Saturday, February 20, 2010

Giving the Government a Kicking

Having voted for them in elections past, I came to the conclusion some time ago that I would be doing something to help get Labour removed from office at the next election. Voting for the party that came second in the seat where I live is one thing, but I've decided to take things a step further and seek to discourage others from voting for the party that put this proud country in such a horrible mess.

A year or so ago, there was a big fuss about lots of regional Post Offices closing. Many MPs put themselves in the glare of the media, insisting that they would campaign to stop the closures. My local Labour MP was one of them, and got herself on the front page of the local papers, photographed with demonstrators who were holding placards. She made it pretty clear in her comments in the accompanying article that she would fight for the Post Offices to remain open. So it came as a surprise when I checked, and found that she had gone back to Westminster and voted to close them. So, I duly wrote to the local paper, and informed its readership of her treachery. I shall be reminding readers of various local publications of her actions at various point over the coming weeks. It could well end up costing her votes.

Not all MPs have abused their expenses, so this is another way to use a Labour MP's incumbency against them at the election. I would urge anyone who wants to see the back of an MP to consider doing something similar. You don't even have to put pen to paper, many newspapers have websites, and allow you to submit letters electronically. It only takes a few minutes, and every letter is a nail in the coffin of Gordon Brown.

Saturday, January 16, 2010

Targetting the Middle Classes

I read elsewhere that in their quest for votes, Labour are now targetting the middle classes.

They've been doing that for years. Actually, victimising is more like it.

Tuesday, December 8, 2009


The Iraq enquiry is underway.

Regardless of whatever conclusions will eventually be reached, one thing is already clear: we were lied to by our government. Regrettably, you cannot take any of their claims seriously any longer. After they lied to us about Iraq and got away with it, they realised they could do so again and again. They're addicted to it, as if it will solve all their problems. They're still lying whenever it suits them, most recently insisting that Spain is a member of the G20 when it clearly isn't. I know it's embarrassing having to admit that the UK is the last G20 nation left in recession, but is it honestly worth telling such blatant whoppers and taking a hit to your (already battered) reputation for honesty?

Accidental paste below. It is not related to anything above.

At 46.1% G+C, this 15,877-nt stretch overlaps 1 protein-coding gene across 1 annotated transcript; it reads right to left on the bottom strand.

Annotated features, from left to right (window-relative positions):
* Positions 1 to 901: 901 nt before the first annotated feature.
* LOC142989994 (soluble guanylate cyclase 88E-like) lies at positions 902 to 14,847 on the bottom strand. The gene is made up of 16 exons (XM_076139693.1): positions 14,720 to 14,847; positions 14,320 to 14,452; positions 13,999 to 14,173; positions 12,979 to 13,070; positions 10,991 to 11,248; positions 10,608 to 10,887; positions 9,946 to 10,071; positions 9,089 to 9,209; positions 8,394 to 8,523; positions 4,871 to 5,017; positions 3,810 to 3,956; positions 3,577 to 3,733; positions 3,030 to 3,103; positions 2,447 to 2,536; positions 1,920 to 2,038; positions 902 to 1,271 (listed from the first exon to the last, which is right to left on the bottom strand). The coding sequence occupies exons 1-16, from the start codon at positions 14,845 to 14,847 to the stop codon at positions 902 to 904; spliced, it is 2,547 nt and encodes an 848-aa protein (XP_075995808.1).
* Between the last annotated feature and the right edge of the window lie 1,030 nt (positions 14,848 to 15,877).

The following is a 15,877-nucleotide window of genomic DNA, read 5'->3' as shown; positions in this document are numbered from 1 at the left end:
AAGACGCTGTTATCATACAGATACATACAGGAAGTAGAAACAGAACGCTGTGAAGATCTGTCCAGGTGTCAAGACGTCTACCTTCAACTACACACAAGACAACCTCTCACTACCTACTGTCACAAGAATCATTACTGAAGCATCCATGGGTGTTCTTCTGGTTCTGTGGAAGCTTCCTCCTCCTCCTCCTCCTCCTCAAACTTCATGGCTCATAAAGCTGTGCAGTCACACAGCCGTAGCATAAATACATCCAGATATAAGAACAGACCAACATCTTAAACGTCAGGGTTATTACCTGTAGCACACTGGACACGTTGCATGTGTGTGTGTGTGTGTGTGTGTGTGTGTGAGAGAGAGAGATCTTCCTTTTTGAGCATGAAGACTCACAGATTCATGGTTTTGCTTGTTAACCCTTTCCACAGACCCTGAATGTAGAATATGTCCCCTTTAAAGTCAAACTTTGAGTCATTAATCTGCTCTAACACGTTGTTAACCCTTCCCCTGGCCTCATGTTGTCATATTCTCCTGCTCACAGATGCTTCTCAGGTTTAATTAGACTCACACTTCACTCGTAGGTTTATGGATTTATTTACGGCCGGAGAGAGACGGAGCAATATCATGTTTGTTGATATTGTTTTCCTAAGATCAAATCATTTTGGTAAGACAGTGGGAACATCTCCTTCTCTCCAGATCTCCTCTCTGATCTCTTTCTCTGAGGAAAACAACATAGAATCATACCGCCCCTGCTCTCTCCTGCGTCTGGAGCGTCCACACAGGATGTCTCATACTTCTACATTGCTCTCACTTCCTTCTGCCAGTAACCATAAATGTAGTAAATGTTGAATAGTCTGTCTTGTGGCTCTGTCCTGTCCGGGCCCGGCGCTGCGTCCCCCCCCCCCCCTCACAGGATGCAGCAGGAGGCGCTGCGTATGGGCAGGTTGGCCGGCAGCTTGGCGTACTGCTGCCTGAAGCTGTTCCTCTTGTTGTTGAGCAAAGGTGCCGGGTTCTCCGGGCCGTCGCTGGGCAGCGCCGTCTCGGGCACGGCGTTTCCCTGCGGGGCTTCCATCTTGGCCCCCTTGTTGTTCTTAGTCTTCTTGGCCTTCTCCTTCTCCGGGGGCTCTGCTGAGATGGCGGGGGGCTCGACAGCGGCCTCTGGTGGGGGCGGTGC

What happened to the honest and decent Labour party of old? When did it lose its way, and where did it all start to go wrong? That the likes of Mandelson are welcomed says much about the party's descent into the political sewers. Labour was once an honourable party of which members could be proud. These days it is not a cause for which it is worth getting out of bed.

Sunday, July 5, 2009

A Marriage of Inconvenience

Miliband is saying that Labour should listen more to trades unions. In reality, I don't think they have much choice any more.

In order to save the Labour Party, it was all but married to Unite last year. Yes, that's right. We heard a lot about building societies being bailed out by Nationwide, and banks being taken over by others because of their debts. All marriages of convenience, of course. What we heard less about was Labour almost going under with their crippling debts. Unite stepped in and promised to honour Labour's debts. For ever.

So, no pay freezes in the public sector in the (extremely unlikely) event of a Labour election victory. Forget the efficiency savings, and necessary cost cutting. It would be full steam ahead and spend, spend, spend - and let the private sector take all the pain.

Another marriage made in hell. I hate to think what they are already discussing in their pillow talk:

"A word in your ear, Darling"
"Yes, sweetie?"
"Let's have massive tax rises right across the board - how about a basic rate of 40%?"
"But the voters will never swallow that, dearest"